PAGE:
Aggravated Assault and Battery in Oklahoma
In Oklahoma, aggravated assault and battery is defined as an assault in which great bodily injury is inflicted on the victim or an assault by a perpetrator who is strong or in robust health against a victim who is elderly or otherwise incapacitated. (Okla. Stat. tit. 21 § 646.)
This is different from a simple assault and battery.
In Oklahoma, simple assault is an intentional attempt or threat of force or violence against another person. (Okla. Stat. tit. 21 § 641.)
Simple battery is the intentional and unlawful use of force or violence against another. (Okla. Stat. tit. 21 § 642.)
So, assault is a menacing action that threatens the victim, while battery is the contact.
A simple illustration might help better define these concepts.
If a person cocks back a fist as if to punch another, that is an assault. The actual punch is the battery.
Adding brass knuckles and heavy punches to the face can turn a simple assault and battery into an aggravated assault and battery.
Aggravated assault and battery is a serious crime in Oklahoma. The injury to the victim is often great; thus, this crime is always a felony.
If you are found guilty of aggravated assault and battery in Oklahoma, you could spend up to a year in county jail or up to five years in prison. You may also be required pay a fine of up to $500 in lieu of or in addition to incarceration. (Okla. Stat. tit. 21 § 647.)
In addition, if the aggravated assault and battery occurs against a person who is protecting another person from an assault and battery, the conviction will be subject to the 85% rule. This rule mandates that the felon serve 85% of the sentenced time before becoming eligible for parole or release. (Okla. Stat. tit. 21 § 13.1.)
Aggravated Assault and Battery Upon a Police Officer
In Oklahoma, aggravated assault and battery upon a police officer is defined as the assaulting and battering of any police officer, sheriff, deputy sheriff, highway patrolman, corrections official, or state peace officer. Such assaults and batteries must be without justifiable cause while the official is performing his or her professional duties.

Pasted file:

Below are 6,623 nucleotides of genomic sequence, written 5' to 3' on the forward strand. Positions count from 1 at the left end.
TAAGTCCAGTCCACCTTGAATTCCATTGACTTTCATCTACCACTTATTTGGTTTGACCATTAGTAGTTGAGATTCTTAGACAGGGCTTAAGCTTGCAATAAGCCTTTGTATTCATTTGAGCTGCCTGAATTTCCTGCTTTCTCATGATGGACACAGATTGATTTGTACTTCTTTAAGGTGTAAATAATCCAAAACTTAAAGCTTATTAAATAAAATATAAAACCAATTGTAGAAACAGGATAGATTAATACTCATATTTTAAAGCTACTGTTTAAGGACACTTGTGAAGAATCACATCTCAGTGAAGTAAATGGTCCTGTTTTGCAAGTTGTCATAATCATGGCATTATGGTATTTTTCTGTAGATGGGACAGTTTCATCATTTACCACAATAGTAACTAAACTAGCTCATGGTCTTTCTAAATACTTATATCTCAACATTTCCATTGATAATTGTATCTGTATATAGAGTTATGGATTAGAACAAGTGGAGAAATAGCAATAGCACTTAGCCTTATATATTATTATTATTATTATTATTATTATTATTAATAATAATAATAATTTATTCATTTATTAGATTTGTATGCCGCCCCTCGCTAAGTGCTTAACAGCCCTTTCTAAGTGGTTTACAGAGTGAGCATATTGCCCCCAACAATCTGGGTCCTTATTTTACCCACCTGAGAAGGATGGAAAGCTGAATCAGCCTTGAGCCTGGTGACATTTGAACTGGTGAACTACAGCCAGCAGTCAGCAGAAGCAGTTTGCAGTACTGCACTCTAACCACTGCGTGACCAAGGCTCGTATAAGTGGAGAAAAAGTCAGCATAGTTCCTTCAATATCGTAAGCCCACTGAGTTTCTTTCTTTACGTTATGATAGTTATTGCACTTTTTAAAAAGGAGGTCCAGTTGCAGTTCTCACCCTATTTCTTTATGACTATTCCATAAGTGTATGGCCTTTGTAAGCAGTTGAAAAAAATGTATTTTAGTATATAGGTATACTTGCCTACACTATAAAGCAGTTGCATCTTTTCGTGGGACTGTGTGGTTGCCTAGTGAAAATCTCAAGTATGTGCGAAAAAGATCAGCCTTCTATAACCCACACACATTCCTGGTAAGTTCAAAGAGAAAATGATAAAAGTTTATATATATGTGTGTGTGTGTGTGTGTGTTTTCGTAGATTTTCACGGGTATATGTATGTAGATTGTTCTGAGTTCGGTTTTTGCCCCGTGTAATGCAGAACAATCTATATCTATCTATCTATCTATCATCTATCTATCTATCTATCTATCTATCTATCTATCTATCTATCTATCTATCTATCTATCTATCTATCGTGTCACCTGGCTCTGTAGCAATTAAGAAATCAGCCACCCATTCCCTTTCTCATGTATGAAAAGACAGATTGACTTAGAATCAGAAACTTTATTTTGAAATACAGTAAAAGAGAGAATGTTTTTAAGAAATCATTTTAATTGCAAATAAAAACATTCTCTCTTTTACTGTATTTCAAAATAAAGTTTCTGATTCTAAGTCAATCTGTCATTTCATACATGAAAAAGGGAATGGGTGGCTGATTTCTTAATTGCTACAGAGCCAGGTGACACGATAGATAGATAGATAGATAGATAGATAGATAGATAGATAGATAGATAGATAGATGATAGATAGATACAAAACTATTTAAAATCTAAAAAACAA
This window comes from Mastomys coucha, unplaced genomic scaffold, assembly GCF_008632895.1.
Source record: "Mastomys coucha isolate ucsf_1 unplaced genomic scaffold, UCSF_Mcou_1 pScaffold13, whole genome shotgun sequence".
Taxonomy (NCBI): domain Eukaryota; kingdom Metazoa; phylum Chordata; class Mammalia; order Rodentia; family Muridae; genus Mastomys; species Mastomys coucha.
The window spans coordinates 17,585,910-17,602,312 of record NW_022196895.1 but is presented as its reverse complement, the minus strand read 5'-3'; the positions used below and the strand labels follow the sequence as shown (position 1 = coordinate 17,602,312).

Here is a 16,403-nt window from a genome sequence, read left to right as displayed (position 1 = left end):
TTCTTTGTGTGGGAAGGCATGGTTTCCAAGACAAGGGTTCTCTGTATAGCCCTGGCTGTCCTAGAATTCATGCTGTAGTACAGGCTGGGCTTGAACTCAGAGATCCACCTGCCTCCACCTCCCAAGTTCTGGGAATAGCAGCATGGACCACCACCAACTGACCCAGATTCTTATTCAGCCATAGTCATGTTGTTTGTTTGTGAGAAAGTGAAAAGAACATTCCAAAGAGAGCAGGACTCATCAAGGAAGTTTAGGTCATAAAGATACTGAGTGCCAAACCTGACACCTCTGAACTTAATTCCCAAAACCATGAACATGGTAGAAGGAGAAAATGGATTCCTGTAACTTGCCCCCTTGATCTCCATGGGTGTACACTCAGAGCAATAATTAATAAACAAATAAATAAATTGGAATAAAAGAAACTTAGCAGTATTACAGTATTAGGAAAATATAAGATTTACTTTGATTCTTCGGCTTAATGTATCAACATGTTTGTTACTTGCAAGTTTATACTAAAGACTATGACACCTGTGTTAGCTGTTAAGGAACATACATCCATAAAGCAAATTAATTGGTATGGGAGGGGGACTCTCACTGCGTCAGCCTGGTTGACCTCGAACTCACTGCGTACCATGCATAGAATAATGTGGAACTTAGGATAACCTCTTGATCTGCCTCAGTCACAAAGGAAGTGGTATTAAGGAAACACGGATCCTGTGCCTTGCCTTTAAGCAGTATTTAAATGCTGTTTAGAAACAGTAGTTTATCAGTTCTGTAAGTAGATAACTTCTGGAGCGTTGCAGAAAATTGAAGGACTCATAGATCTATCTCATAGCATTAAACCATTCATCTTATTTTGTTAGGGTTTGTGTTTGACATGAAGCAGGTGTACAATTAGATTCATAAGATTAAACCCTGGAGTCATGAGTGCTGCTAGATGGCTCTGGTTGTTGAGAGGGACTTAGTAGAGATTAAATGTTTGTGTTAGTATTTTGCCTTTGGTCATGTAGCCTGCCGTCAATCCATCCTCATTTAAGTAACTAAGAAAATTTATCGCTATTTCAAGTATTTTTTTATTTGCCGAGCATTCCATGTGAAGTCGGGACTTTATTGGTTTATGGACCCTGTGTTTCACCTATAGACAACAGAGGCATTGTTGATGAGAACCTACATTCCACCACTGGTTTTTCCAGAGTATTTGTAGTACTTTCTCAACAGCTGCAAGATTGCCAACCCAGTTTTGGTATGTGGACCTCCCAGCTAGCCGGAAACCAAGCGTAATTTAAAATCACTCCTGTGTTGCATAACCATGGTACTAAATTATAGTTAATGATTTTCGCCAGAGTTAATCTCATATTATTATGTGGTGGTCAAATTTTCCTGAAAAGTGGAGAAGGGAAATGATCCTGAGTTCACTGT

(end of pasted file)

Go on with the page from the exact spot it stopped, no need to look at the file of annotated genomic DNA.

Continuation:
For example, if you attempt to take away a police officer’s gun while he or she is acting as a police officer or if you make physical contact with that officer, you could be found guilty of aggravated assault and battery upon a police officer. You could spend life in prison or be sentenced to serve less time depending on the judge or jury’s discretion.
If you maim a law enforcement official, you could spend five years to life in prison. Maiming is defined as an injury upon another, made with premeditation, that causes disfigurement or disability or which seriously reduces another’s health or vigor. (Okla. Stat. tit. 21 § 751.)
A fine of up to $5,000 can be assessed in either of these situations in lieu of or in addition to prison time.
Free Consultation with a Tulsa Criminal Defense Attorney
Under Oklahoma criminal law, a felony conviction for aggravated assault and battery can mean jail or prison time.
If charged, it is important that you hire an experienced Tulsa criminal defense attorney. Only a local attorney will know the court system and judges in the area.
Do not delay. Our initial consultation is free.
Call the Wirth Law Office-Tulsa at 918-879-1681 or toll free at 1-888-Wirth-Law (1-888-947-8452). You can also submit the question form at the top right of this page.
We pride ourselves on providing our clients with excellent representation at a reasonable rates.